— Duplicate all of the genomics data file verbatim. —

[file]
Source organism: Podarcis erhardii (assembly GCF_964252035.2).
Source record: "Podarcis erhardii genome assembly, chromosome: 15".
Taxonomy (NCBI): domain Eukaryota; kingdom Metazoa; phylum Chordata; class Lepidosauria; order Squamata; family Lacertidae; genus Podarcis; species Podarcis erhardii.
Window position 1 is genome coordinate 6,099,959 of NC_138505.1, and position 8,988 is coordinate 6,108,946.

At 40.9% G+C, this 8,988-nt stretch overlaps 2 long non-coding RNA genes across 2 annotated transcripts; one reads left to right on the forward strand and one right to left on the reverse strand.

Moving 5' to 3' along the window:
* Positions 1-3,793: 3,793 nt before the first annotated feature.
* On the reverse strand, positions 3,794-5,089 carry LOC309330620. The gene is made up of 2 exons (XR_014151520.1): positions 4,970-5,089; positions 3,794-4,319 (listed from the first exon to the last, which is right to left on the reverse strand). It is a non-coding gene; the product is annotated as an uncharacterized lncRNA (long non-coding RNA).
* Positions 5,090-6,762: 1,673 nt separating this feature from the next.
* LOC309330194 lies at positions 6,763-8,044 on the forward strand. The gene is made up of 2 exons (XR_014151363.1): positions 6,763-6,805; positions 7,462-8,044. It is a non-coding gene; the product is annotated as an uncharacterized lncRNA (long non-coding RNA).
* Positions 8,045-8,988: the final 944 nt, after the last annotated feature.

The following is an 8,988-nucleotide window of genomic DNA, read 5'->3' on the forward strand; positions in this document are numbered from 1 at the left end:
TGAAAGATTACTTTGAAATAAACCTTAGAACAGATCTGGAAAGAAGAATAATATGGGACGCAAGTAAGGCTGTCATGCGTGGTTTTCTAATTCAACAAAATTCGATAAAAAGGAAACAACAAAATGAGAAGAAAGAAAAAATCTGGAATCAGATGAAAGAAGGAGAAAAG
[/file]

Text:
Source organism: Podarcis erhardii (assembly GCF_964252035.2).
Source record: "Podarcis erhardii genome assembly, chromosome: 15".
Taxonomy (NCBI): domain Eukaryota; kingdom Metazoa; phylum Chordata; class Lepidosauria; order Squamata; family Lacertidae; genus Podarcis; species Podarcis erhardii.
Window position 1 is genome coordinate 6,099,959 of NC_138505.1, and position 8,988 is coordinate 6,108,946.

At 40.9% G+C, this 8,988-nt stretch overlaps 2 long non-coding RNA genes across 2 annotated transcripts; one reads left to right on the forward strand and one right to left on the reverse strand.

Moving 5' to 3' along the window:
* Positions 1-3,793: 3,793 nt before the first annotated feature.
* On the reverse strand, positions 3,794-5,089 carry LOC309330620. The gene is made up of 2 exons (XR_014151520.1): positions 4,970-5,089; positions 3,794-4,319 (listed from the first exon to the last, which is right to left on the reverse strand). It is a non-coding gene; the product is annotated as an uncharacterized lncRNA (long non-coding RNA).
* Positions 5,090-6,762: 1,673 nt separating this feature from the next.
* LOC309330194 lies at positions 6,763-8,044 on the forward strand. The gene is made up of 2 exons (XR_014151363.1): positions 6,763-6,805; positions 7,462-8,044. It is a non-coding gene; the product is annotated as an uncharacterized lncRNA (long non-coding RNA).
* Positions 8,045-8,988: the final 944 nt, after the last annotated feature.

The following is an 8,988-nucleotide window of genomic DNA, read 5'->3' on the forward strand; positions in this document are numbered from 1 at the left end:
TGAAAGATTACTTTGAAATAAACCTTAGAACAGATCTGGAAAGAAGAATAATATGGGACGCAAGTAAGGCTGTCATGCGTGGTTTTCTAATTCAACAAAATTCGATAAAAAGGAAACAACAAAATGAGAAGAAAGAAAAAATCTGGAATCAGATGAAAGAAGGAGAAAAG